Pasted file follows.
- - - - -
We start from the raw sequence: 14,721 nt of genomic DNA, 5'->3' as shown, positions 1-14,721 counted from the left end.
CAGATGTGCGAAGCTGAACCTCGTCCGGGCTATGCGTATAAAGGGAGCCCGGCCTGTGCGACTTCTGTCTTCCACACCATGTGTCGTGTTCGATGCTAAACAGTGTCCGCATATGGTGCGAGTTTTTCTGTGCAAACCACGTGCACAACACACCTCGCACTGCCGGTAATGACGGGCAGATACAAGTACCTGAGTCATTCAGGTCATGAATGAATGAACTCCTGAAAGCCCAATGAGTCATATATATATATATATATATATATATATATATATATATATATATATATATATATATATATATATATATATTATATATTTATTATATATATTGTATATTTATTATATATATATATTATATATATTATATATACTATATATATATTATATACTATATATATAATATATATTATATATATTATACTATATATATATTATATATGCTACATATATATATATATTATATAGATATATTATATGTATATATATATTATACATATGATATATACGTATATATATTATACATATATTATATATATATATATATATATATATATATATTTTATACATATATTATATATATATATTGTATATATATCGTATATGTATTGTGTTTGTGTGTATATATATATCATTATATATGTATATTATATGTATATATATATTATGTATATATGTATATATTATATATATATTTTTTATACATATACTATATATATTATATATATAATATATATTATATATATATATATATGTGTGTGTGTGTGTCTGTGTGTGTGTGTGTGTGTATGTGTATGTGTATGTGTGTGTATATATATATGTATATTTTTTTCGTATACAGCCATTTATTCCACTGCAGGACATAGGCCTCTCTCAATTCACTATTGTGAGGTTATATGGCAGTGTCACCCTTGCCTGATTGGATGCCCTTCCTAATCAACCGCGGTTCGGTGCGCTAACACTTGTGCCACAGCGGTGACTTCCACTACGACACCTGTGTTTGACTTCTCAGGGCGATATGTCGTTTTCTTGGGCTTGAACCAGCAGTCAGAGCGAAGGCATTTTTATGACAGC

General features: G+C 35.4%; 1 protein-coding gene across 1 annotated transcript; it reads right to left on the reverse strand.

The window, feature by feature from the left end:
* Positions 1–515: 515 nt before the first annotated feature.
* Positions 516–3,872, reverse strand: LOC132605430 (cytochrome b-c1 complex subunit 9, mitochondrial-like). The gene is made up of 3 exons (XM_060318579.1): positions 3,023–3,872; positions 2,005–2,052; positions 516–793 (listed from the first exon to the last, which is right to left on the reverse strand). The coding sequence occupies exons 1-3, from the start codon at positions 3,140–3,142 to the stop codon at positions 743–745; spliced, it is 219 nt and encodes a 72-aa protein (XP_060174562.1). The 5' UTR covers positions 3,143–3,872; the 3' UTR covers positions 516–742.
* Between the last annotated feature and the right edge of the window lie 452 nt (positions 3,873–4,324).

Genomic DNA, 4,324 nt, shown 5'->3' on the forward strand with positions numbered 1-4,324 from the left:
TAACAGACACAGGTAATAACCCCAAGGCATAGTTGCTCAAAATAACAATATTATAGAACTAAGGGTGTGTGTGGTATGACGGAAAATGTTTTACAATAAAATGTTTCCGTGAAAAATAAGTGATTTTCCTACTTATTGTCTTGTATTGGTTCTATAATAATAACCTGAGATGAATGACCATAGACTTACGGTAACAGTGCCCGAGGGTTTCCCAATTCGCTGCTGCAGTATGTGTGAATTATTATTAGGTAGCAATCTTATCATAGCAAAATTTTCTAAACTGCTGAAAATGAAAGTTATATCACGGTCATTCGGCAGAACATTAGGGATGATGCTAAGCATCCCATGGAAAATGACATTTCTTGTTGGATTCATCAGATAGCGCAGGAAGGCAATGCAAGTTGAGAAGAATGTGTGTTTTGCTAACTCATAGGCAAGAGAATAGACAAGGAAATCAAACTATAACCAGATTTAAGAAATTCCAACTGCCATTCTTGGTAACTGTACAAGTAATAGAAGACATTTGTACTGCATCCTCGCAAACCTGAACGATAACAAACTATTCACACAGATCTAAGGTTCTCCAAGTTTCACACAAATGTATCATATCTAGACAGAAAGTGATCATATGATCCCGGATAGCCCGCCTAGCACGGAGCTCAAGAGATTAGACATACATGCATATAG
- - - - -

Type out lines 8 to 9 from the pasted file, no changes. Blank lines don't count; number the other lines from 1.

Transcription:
Genomic DNA, 4,324 nt, shown 5'->3' on the forward strand with positions numbered 1-4,324 from the left:
TAACAGACACAGGTAATAACCCCAAGGCATAGTTGCTCAAAATAACAATATTATAGAACTAAGGGTGTGTGTGGTATGACGGAAAATGTTTTACAATAAAATGTTTCCGTGAAAAATAAGTGATTTTCCTACTTATTGTCTTGTATTGGTTCTATAATAATAACCTGAGATGAATGACCATAGACTTACGGTAACAGTGCCCGAGGGTTTCCCAATTCGCTGCTGCAGTATGTGTGAATTATTATTAGGTAGCAATCTTATCATAGCAAAATTTTCTAAACTGCTGAAAATGAAAGTTATATCACGGTCATTCGGCAGAACATTAGGGATGATGCTAAGCATCCCATGGAAAATGACATTTCTTGTTGGATTCATCAGATAGCGCAGGAAGGCAATGCAAGTTGAGAAGAATGTGTGTTTTGCTAACTCATAGGCAAGAGAATAGACAAGGAAATCAAACTATAACCAGATTTAAGAAATTCCAACTGCCATTCTTGGTAACTGTACAAGTAATAGAAGACATTTGTACTGCATCCTCGCAAACCTGAACGATAACAAACTATTCACACAGATCTAAGGTTCTCCAAGTTTCACACAAATGTATCATATCTAGACAGAAAGTGATCATATGATCCCGGATAGCCCGCCTAGCACGGAGCTCAAGAGATTAGACATACATGCATATAG